information and information technology professionals who partner and contribute to these 
digital research projects in critical ways, then the distinction of "scholar" becomes blurred.  
I think it is a noteworthy distinction, but I don't think it should be exclusionary.

You end your post with several questions that I attempt to answer in a recent blog post I authored
for the Association of College and Research Libraries (ACRL) newly established and excellent blog, dh + lib, where the digital humanities and librarianship meet:

<http://acrl.ala.org/dh/2013/05/22/digital-humanities-libraries-more-of-that/>.

In that post I explore several themes that emerged from a DH and Libraries THATCamp I co-organized last November, which was held to explore and promote ways in which librarians AND library professionals can be and should be seen as experts, peers and scholars in the context of DH.  I also link to lots of related and super smart posts by several of our DH colleagues (Bethany Nowviskie, Miriam Posner, Trevor Muñoz, etc.) who explore these issues more deeply.  I encourage folks to have a look.

Excelsior!
--Michelle

-----
Michelle Dalmau, Interim Head
Digital Collections Services
-----
Indiana University
Herman B Wells Library
1320 East 10th Street, Rm W501
Bloomington, Indiana 47405
-----
Web:  http://michelledalmau.com
Twitter:  @mdalmau


--[3]------------------------------------------------------------------------
        Date: Thu, 6 Jun 2013 14:58:10 +0000
        From: Katherine Walter <kwalter1 at unl.edu>
        Subject: skills, scholars and scholar-librarians
        In-Reply-To: <20130605215605.724203BA0 at digitalhumanities.org>

I think the directions to the survey are indicative of certain institutional biases, as opposed to how librarians are viewed in all institutions.  In the United States, the Association of College and Research Libraries (ACRL) provides guidelines regarding faculty status for librarians, and librarians in about one third of all Association of Research Libraries (ARL) are appointed as faculty.  In spite of this, there is dissension even among librarians about whether faculty status is meaningful to the profession, as evident in Maureen Sullivan's recent remarks.  My own opinion is similar to Melissa's.  Academic librarians or information scientists know their own field(s) and potentially other fields as well, and should be treated accordingly.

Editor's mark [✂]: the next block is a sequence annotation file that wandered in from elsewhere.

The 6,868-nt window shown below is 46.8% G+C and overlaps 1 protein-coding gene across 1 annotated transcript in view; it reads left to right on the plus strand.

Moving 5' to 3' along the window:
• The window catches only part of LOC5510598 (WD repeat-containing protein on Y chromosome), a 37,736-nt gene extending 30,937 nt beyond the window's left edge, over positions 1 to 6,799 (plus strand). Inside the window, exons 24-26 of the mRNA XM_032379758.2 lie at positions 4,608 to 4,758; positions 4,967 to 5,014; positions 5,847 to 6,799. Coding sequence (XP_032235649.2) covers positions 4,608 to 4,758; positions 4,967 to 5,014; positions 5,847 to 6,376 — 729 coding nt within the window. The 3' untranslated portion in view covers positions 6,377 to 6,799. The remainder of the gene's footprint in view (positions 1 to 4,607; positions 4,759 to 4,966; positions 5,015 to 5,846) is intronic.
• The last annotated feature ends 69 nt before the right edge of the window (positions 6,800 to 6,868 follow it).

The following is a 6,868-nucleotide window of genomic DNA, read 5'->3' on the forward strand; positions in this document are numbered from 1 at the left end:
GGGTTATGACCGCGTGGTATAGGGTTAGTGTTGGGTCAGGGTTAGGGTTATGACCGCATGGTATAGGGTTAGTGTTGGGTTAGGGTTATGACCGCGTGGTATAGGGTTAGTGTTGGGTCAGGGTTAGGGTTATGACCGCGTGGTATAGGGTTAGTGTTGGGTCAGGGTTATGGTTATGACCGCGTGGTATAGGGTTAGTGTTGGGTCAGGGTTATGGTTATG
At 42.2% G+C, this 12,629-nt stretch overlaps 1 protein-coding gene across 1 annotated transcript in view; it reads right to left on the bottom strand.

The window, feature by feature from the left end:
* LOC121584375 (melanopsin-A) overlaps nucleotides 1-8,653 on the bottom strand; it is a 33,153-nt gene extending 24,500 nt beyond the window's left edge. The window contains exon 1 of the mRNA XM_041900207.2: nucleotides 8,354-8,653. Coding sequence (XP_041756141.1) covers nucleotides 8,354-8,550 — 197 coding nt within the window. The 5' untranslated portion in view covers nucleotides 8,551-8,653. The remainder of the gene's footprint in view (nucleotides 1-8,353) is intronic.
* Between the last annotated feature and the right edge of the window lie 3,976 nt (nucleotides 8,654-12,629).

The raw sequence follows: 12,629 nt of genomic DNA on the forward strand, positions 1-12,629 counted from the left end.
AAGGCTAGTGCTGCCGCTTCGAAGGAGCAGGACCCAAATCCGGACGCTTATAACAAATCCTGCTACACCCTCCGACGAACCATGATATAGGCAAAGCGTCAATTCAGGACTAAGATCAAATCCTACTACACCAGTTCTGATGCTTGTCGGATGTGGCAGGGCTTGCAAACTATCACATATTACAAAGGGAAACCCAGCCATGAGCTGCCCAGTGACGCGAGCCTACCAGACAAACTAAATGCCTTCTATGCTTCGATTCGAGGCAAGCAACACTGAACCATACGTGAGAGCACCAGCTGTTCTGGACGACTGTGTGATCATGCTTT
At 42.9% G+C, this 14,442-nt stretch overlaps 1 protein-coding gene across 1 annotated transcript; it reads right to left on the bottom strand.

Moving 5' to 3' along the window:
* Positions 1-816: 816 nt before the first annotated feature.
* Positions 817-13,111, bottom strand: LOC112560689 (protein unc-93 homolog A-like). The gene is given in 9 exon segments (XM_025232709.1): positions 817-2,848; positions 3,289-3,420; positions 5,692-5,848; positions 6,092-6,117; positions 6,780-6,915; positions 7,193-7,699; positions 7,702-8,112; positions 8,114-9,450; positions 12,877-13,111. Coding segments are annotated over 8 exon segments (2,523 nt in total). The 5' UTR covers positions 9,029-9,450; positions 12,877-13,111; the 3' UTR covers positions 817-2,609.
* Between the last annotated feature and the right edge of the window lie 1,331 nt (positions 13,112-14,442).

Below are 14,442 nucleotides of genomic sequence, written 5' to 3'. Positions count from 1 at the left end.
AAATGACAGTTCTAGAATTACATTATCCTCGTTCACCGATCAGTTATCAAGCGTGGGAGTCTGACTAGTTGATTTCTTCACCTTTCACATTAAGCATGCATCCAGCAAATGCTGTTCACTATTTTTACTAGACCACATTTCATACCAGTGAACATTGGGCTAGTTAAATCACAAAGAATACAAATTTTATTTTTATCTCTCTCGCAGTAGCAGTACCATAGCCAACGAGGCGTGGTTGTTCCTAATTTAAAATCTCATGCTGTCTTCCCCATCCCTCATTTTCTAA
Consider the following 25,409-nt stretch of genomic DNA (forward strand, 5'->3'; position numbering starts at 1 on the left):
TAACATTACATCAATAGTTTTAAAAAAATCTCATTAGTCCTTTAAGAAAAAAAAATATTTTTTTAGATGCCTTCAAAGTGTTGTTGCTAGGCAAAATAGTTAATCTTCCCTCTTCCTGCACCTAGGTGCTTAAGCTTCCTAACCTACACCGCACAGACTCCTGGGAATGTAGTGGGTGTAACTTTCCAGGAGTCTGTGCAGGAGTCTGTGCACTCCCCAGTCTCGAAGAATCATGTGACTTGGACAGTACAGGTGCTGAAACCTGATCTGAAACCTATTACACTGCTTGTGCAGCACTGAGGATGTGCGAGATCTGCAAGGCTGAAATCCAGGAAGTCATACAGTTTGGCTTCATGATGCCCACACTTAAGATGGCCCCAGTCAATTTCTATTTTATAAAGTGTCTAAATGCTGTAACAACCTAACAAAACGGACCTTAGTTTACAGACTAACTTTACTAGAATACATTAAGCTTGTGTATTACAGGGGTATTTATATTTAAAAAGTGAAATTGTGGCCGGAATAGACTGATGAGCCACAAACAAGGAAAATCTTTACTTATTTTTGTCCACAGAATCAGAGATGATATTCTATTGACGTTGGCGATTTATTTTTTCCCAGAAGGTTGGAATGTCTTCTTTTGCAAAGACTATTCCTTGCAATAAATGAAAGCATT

At my own university, librarians have faculty status and are deeply involved in institutional governance through Faculty Senate.  Although we report to a dean of libraries (rather than a director), we do not have a School of Library and Information Science here.  Librarians are expected to go through promotion and tenure as any faculty member would, and engage in research, teaching and serving on academic committees or within professional associations.  Library faculty are eligible for research leaves (sabbaticals) and have the respect of colleagues in other disciplines at the university.  

This is a long way of saying that experiences can be very different depending upon the institution.  

Best,

Kay

Katherine L. Walter
Co-Director, Center for Digital Research in the Humanities
Professor and Chair, Digital Initiatives & Special Collections
University of Nebraska-Lincoln
319 Love Library
Lincoln, NE 68588-4100 USA
kwalter1 at unl.edu
402-472-3939